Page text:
When Justin Zaremby ’03 GRD ’09 came back to Yale for graduate school, he knew that he wanted to return not just to Yale but to Calhoun College, where he had spent his undergraduate years.
“It was a no-brainer that if I really wanted to get the most out of the second half of my Yale education, that I have to have a strong connection with a college, and I was lucky enough to come back to my own college,” Zaremby said. “There’s no question that at Yale the life of the place is in the colleges.”
So Zaremby joined with the graduate affiliate program, a program that links graduate students with the residential colleges. The program allows graduate students to participate in residential college life and at the same time gives undergraduates the opportunity to interact with students from Yale’s graduate and professional schools. But although all affiliates eat in their colleges’ dining halls, many undergraduates, especially underclassmen, remain unfamiliar with the program and cannot name their college’s affiliates.
Eight of Yale’s residential colleges — all except for Morse, Ezra Stiles, Timothy Dwight and Silliman — currently work with the graduate affiliate program. Although the program has been in place for many years, the role of graduate affiliates is still in many ways “evolving,” Zaremby said.
Graduate affiliates eat three meals a week within their college and are responsible for organizing one activity per semester, Erin Walsh FES ’05, graduate affiliate coordinator with Jonathan Edwards College, said. Activities run by affiliates range from study breaks and graduate school information sessions to more social events such as music recitals or trips to theater productions.
“Our purpose is to select graduate students who are representative of the different graduate schools at Yale — people who have eclectic and diverse interests who can really add something different to residential college life,” said Melanie Rogers SOM ’05, an affiliate with Calhoun.
Many graduate affiliates, however, said they often have trouble getting out information about who they are and what they can do for students in the colleges.
Berkeley resident Eleanor Liu ’08 said she has eaten with one or two affiliates in her dining hall but has not interacted with them otherwise.
“I just met [the affiliates], but I don’t really know much about them at all,” she said.
Other undergraduates said that while they had heard of graduate-organized activities, they had been unable to attend and so had never met their affiliates.
Rogers said that communicating effectively with students is “an ongoing challenge.”
“Calhoun is relatively small, so getting the word out might not be as difficult, but I still think that there are a lot of students out there who do not know that there are graduate affiliates,” she said.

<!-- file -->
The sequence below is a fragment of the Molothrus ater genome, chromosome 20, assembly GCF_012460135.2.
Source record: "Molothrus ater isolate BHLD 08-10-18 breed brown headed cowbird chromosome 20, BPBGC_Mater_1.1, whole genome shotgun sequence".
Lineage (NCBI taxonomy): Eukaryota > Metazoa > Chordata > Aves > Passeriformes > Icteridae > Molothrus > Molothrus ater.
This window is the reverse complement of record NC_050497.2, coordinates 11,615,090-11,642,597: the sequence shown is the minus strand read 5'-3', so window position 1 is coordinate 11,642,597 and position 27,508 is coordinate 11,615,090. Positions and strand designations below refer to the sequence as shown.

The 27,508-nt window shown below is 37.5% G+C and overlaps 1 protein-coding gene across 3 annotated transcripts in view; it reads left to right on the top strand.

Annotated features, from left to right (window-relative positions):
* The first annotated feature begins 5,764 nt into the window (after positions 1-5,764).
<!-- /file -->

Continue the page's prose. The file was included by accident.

Rogers, who lives in the attic of the Calhoun Master’s House, is one of a few affiliates who choose to live in their residential college.
In the beginning of the year, Rogers and the other Calhoun affiliates introduced themselves in an e-mail to the college and let students know how they could be contacted. The affiliates generally become better known as the year progresses and they have spent more time in the college, especially during meals, she said. Some affiliates, like Rogers, play with their college’s intramural teams, while others work with students using pottery studios or printing presses.
The effectiveness of the program depends largely upon the dedication and enthusiasm of the coordinators, Calhoun Master William Sledge said.
“The success this year really goes to the coordinators,” Sledge said. “The program is most effective when it’s well-presented and well-organized, but that doesn’t happen just naturally. — [It requires] a lot of hard work on the part of the affiliate coordinators.”
The coordinators within Jonathan Edwards have been brainstorming ways to improve the program’s effectiveness, Walsh said. One of their current proposals involves changing the way that the application process works, so that affiliates apply for the fall semester during the previous spring semester. Currently, affiliates apply in the beginning of September, and consequently do not begin working with the college until the middle of the autumn.
Walsh added, though, that the coordinators are aware of the possibility that earlier applications would create problems as well as solve them. New graduate students, for example, might not be able to join the program.
Zaremby said that in Calhoun, too, affiliates have held many conversations about how to make graduate affiliates a more real presence in the college.
“A lot of it just rests on the shoulders of the graduate affiliate to spend time — getting to know the people in the college,” he said.
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